The COVID-19 pandemic has altered much in the way universities are running classes, but there is one group facing particularly unique hurdles: music students.
“To not be able to work collaboratively, which is our whole entire major, it takes a part of you away that’s so hard to do online,” said Jonna Dwyer, a senior music student.
Dwyer has found the transition to online instruction especially disconcerting as technological needs outpace her financial means.
“You have to have specific technology to pick up the recording of your instrument,” Dwyer, a trumpet player, said. “I have a little microphone that was $200, and it’s still not good enough.”
On top of subpar mics, Dwyer has also had trouble rehearsing in her apartment.
“Having to practice in an apartment with three other roommates gets annoying for them,” Dwyer said.
The uncertainty and frustration unreliable Wi-Fi can create for any online student is also a concern of hers.
Robert Webster, a senior music performance student, has dealt with similar technological limitations as a vocalist using a backing track.
“Unlike having a person playing piano with you, a backing track won’t adapt to the stylistic choices you or your teacher might want to make with your performance,” Webster said.
Some music educators are more optimistic about the situation. Jared Sims, director of jazz studies at WVU, is seeing the current reliance on technology as an opportunity to teach students how to be good musicians in today’s world.
“The skills that they’re learning now are going to help them as composers, as teachers and as recording artists even,” Sims said. “I see it as an opportunity to do something new.”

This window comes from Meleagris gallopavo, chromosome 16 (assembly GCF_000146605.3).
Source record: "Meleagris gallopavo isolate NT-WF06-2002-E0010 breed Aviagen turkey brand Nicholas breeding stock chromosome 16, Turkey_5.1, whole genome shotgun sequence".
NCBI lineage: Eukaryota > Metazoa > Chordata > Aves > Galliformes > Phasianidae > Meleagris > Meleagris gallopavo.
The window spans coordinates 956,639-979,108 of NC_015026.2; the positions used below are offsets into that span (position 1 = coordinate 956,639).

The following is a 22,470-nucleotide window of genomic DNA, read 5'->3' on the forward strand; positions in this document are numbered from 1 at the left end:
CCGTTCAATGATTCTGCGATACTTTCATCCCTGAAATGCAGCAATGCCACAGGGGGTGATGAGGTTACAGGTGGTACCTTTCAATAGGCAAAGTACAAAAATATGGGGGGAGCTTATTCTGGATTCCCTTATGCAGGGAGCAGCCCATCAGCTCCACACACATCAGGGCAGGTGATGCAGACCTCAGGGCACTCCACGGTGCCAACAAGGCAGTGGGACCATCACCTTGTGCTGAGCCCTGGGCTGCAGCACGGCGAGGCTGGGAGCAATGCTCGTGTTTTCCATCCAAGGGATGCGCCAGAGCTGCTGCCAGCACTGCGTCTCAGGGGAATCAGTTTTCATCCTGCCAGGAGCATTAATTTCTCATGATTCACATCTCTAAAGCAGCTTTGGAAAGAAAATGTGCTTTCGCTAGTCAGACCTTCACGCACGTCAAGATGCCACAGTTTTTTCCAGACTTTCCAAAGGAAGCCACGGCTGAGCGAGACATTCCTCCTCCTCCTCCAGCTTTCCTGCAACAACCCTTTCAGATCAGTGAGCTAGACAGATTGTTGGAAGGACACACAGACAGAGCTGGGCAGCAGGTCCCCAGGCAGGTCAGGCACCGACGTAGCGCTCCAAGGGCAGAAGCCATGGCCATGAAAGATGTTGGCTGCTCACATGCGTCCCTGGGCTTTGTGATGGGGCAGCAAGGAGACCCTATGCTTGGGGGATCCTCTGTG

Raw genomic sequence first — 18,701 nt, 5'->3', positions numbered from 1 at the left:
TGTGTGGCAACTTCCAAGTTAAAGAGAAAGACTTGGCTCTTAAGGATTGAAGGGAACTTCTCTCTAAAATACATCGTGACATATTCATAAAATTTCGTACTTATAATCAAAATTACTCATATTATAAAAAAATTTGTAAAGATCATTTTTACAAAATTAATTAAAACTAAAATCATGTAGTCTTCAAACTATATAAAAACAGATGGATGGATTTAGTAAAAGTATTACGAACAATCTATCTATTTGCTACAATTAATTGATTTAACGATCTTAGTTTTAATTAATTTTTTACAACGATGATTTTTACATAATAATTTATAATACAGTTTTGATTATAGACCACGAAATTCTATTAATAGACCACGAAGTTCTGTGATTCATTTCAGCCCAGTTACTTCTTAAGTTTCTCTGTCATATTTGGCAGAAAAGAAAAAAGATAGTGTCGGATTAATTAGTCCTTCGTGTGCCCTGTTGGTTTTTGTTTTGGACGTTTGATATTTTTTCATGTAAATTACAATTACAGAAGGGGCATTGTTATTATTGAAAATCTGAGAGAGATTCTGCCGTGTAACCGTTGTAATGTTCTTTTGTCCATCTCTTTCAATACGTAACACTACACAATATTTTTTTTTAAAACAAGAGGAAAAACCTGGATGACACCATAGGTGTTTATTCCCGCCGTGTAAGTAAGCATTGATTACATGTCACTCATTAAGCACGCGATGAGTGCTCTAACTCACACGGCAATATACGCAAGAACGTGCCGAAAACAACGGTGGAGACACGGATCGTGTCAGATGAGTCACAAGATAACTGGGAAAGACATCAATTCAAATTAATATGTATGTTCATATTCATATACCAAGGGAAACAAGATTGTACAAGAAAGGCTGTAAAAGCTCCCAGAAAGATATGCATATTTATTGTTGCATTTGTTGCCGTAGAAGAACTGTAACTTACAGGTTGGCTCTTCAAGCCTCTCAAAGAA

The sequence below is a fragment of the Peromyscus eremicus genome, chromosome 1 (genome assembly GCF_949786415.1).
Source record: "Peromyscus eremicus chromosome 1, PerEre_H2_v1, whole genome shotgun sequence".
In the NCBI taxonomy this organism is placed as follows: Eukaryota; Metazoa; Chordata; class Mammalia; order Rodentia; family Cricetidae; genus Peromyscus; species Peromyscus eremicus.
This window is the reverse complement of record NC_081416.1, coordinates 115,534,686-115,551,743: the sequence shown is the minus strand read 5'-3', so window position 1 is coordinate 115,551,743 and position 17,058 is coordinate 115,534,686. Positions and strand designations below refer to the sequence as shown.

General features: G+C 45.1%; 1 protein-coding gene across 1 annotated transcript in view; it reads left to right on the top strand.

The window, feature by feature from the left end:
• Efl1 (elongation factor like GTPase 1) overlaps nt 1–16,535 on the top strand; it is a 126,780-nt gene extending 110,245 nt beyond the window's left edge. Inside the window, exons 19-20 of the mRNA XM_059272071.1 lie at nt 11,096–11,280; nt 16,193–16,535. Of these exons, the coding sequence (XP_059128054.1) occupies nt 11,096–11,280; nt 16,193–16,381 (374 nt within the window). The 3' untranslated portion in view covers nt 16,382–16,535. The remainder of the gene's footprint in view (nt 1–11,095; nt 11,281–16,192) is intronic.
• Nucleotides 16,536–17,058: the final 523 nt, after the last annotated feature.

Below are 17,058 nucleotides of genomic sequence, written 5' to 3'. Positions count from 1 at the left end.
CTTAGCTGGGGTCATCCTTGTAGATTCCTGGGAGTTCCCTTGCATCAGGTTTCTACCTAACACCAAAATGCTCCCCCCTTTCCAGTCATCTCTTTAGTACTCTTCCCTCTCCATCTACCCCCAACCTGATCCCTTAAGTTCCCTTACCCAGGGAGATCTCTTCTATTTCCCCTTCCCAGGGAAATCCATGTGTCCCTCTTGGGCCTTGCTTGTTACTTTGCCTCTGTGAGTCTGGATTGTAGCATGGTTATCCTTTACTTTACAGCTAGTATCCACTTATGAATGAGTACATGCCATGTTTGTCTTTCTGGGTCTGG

An element in Sims’ classes is the digital audio workstation, a device used widely by musicians, which allows for recording, mixing, and editing of musical performances.
Lately, Sims has been having his students record their performances for him to splice together into a full arrangement of a piece.
“I think we’re reevaluating what a concert is — now a concert’s a recording,” Sims said.
Additionally, Sims feels that his students are rising to the challenges of online classes by being more mindful and proactive.
“In terms of evaluating, I think the students are self-evaluating more,” he said, before adding that his students are taking on more leadership roles by helping other students. “I see that as a positive too.”
Voicing a similar line of thinking is Erin Ellis, an assistant professor of cello at WVU.
“There are certain advantages to Zoom lessons or any online platform,” Ellis said.
Among those advantages are ease of recording and sharing, as well as the ability to acclimate students to these modern practices. Ellis said there is varying audio quality of a Zoom recording, but she uses it to her advantage by tuning into other elements like intonation or articulation.
Still, not everything is as it was.
“The biggest thing we miss is the community aspect,” Ellis said.
Past calamities, including wars and even worse pandemics, have proven similarly difficult for the performing arts world. However, Ellis believes that the passion of her students will ultimately get them and other artists through this trying time in their education.
“We have survived this far and it’s because of the commitment to the craftsmanship of expression — I feel like we’ll be okay,” she said.